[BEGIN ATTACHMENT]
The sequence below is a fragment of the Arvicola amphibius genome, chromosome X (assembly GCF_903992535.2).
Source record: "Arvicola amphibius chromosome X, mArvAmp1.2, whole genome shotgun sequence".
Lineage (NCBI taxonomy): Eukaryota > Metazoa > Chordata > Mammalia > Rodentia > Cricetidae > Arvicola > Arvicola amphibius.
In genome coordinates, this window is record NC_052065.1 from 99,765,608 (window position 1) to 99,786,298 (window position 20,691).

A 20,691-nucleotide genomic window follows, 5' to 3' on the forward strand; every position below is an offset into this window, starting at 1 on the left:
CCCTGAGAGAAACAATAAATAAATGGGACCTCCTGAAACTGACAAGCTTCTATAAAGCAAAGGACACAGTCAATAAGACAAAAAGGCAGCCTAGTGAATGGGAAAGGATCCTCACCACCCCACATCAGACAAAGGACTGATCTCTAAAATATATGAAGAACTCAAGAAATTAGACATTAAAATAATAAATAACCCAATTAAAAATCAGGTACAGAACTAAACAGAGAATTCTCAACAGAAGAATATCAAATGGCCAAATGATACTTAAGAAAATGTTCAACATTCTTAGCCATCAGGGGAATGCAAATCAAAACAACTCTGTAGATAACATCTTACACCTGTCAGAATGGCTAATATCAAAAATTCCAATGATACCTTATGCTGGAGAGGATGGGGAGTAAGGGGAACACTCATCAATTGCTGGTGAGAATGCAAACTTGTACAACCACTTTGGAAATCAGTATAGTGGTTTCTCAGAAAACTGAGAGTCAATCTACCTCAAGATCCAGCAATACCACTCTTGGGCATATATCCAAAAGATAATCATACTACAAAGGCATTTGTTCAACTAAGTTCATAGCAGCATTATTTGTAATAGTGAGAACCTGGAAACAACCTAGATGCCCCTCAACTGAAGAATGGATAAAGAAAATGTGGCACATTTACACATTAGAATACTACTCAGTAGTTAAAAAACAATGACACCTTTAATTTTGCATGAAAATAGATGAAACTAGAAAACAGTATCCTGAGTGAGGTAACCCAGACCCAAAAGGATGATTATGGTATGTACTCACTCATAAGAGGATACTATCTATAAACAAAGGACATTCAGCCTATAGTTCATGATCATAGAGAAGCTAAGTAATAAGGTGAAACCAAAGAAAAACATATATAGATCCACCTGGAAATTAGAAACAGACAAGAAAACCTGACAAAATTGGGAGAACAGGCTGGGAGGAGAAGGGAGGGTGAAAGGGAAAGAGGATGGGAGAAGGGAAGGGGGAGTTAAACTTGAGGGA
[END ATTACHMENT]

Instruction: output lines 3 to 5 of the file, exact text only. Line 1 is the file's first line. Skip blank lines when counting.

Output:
Lineage (NCBI taxonomy): Eukaryota > Metazoa > Chordata > Mammalia > Rodentia > Cricetidae > Arvicola > Arvicola amphibius.
In genome coordinates, this window is record NC_052065.1 from 99,765,608 (window position 1) to 99,786,298 (window position 20,691).

A 20,691-nucleotide genomic window follows, 5' to 3' on the forward strand; every position below is an offset into this window, starting at 1 on the left: